Evolution and Society, c.1800-c.1945

Tutor: Chris Renwick

Module type: MA Option

Module Code: HIS00046M

As the recent debates about socio-biology and evolutionary psychology have shown, the question of how to relate evolutionary theories and society is hugely controversial. However, those debates are far from new. In fact, evolutionary theories have been discussed and evaluated not just for their scientific merits but also for their social implications since the early nineteenth century. This option examines those debates and in so doing puts current discussions into historical perspective.

Beginning with the early nineteenth-century association of evolutionary ideas with revolutionary manifestos and ending with the mid-twentieth-century debate about population control and welfare provision, "Evolution and Society, c.1800-c.1945" will consider key episodes in the discussion of evolution in Europe and North America during that period. While enabling students to thing a out how scientific ideas are shaped by their social and political contexts, studying these episodes will also give students the opportunity to consider the often under appreciated ways that scientific ideas have shaped political and social discussions. In so doing, students will be introduced to a range of different approaches to the historical study of science, including those that utilise sociological and the philosophical tools. By the end of the course, students will have been given a thorough introduction to the history of debates about evolution and society and the different ways of approaching its study.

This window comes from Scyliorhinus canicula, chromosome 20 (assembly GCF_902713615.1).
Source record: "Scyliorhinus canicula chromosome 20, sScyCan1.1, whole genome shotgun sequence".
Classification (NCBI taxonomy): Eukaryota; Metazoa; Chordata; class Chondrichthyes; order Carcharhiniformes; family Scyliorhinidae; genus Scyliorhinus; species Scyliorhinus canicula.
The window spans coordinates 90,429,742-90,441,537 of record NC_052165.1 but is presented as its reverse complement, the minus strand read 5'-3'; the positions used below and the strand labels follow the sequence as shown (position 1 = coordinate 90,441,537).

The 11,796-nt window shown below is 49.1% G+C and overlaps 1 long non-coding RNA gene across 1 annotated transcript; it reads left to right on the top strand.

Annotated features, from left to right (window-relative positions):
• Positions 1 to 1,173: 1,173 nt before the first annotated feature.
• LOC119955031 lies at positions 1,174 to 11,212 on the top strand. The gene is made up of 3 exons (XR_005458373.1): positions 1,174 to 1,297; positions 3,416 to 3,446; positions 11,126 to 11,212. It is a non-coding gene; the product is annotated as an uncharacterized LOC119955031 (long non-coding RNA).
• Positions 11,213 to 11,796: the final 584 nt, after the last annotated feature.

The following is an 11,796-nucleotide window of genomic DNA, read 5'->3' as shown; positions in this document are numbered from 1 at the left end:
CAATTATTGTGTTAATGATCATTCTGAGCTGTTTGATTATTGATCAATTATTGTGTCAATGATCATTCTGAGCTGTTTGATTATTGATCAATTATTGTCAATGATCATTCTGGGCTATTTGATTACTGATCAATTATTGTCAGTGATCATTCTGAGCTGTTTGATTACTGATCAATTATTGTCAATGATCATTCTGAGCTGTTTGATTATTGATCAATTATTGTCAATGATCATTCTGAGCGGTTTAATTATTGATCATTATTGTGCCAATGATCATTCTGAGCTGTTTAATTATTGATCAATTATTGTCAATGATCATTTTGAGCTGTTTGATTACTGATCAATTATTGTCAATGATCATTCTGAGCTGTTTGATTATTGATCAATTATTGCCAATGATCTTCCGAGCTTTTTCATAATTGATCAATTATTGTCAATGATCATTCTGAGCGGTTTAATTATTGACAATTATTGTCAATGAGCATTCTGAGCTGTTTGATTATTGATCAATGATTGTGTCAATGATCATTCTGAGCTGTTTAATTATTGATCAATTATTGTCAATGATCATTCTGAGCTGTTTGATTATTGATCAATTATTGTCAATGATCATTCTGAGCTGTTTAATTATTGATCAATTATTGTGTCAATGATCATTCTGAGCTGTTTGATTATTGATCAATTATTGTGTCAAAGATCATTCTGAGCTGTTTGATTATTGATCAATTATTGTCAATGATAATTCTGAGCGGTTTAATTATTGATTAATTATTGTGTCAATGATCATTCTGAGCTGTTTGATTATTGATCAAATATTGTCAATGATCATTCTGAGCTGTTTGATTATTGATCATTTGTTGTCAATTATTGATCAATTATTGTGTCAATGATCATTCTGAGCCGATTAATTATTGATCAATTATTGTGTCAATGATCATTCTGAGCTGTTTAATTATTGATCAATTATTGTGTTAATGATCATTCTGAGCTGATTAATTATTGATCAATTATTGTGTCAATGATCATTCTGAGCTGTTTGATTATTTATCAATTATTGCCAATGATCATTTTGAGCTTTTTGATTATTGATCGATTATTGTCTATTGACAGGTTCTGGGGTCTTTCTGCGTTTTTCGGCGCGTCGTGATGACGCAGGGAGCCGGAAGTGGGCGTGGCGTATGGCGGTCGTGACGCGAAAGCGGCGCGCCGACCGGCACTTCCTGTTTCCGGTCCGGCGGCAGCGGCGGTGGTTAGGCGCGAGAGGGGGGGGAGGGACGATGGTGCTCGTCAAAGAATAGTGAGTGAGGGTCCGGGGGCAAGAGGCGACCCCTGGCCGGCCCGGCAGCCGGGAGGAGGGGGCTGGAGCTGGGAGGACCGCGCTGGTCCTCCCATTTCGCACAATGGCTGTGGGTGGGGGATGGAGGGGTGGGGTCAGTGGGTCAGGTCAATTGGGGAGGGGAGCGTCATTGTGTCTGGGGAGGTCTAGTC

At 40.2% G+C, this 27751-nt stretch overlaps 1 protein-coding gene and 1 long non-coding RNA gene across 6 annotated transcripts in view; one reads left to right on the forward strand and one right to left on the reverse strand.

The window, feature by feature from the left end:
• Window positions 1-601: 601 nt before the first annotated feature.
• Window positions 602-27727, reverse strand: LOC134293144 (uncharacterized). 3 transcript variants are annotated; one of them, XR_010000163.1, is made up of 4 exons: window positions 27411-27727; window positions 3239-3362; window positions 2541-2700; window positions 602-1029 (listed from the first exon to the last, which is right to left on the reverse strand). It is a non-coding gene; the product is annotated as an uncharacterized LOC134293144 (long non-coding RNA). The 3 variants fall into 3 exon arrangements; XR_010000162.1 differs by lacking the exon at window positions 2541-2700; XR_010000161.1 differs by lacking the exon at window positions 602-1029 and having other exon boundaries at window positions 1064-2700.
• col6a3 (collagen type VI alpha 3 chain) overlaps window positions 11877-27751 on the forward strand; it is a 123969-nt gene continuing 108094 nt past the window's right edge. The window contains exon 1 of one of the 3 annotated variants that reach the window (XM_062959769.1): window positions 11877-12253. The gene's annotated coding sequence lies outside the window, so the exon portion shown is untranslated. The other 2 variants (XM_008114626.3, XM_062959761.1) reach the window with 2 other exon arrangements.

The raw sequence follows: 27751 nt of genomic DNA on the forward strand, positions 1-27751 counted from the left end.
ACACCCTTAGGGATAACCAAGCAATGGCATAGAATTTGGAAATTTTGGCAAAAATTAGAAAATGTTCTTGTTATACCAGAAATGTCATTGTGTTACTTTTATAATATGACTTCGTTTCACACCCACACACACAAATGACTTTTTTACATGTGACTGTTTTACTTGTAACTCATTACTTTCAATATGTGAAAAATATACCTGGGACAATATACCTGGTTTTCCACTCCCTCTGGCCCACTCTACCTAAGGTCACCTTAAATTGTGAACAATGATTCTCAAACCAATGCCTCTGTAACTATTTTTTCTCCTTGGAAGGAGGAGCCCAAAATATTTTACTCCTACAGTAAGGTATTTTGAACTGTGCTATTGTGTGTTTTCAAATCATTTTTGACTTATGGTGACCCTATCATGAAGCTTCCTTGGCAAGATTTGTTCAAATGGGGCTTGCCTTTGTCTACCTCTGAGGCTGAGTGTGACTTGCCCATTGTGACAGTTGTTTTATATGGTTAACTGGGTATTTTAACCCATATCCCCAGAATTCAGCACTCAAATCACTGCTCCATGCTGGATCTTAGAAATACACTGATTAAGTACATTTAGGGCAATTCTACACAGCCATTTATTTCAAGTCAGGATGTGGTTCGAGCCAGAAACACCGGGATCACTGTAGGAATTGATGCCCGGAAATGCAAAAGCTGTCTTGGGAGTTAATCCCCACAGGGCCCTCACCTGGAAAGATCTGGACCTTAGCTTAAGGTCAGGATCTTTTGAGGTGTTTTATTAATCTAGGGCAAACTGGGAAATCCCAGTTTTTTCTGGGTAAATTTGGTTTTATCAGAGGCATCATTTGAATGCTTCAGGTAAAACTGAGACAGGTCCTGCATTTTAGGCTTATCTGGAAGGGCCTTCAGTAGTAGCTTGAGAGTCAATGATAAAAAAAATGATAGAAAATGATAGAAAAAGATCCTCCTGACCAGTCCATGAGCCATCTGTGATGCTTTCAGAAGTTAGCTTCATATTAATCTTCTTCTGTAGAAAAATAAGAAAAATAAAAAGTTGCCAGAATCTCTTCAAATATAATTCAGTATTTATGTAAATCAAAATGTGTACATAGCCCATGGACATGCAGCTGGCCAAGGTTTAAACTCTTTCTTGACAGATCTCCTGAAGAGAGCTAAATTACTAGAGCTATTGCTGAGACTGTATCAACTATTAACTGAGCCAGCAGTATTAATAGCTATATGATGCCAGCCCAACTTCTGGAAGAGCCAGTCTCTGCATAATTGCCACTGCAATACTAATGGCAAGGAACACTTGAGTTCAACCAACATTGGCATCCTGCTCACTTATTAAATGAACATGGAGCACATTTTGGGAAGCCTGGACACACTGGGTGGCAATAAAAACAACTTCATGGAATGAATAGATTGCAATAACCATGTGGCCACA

Possible seminar topics are as follows:

  • Introduction: evolutionary ideas in the age of revolutions
  • On the Origin of Species and Whig politics
  • Darwinism and religion
  • Social Darwinism
  • Evolutionary ethics in the late nineteenth and early twentieth centuries
  • Genetics and eugenics in Britain, the USA and Germany
  • Lysenko and evolutionary science in Russia
  • William Beveridge, social biology and the origins of the British welfare state


Preliminary reading

  • Bowler, Peter. Evolution: The History of an Idea, 4th ed. Berkeley: University of California Press, 2009.
  • Budd, Robert. The Uses of Life: A History of Biotechnology. Cambridge: Cambridge University Press, 1993.
  • Paul, Diane. Controlling Human Heredity: 1865 to the Present. Atlantic Highlands, NJ : Humanities Press, 1998.
  • Richards, Robert. Darwin and the Emergence of Evolutionary Theories of Mind and Behaviour. Chicago: University of Chicago Press, 1987.
  • Soloway, Richard. Demography and Degeneration: Eugenics and the Declining Birthrate in Twentieth-Century Britain. Chapel Hill, NC: University of North Carolina Press, 1990.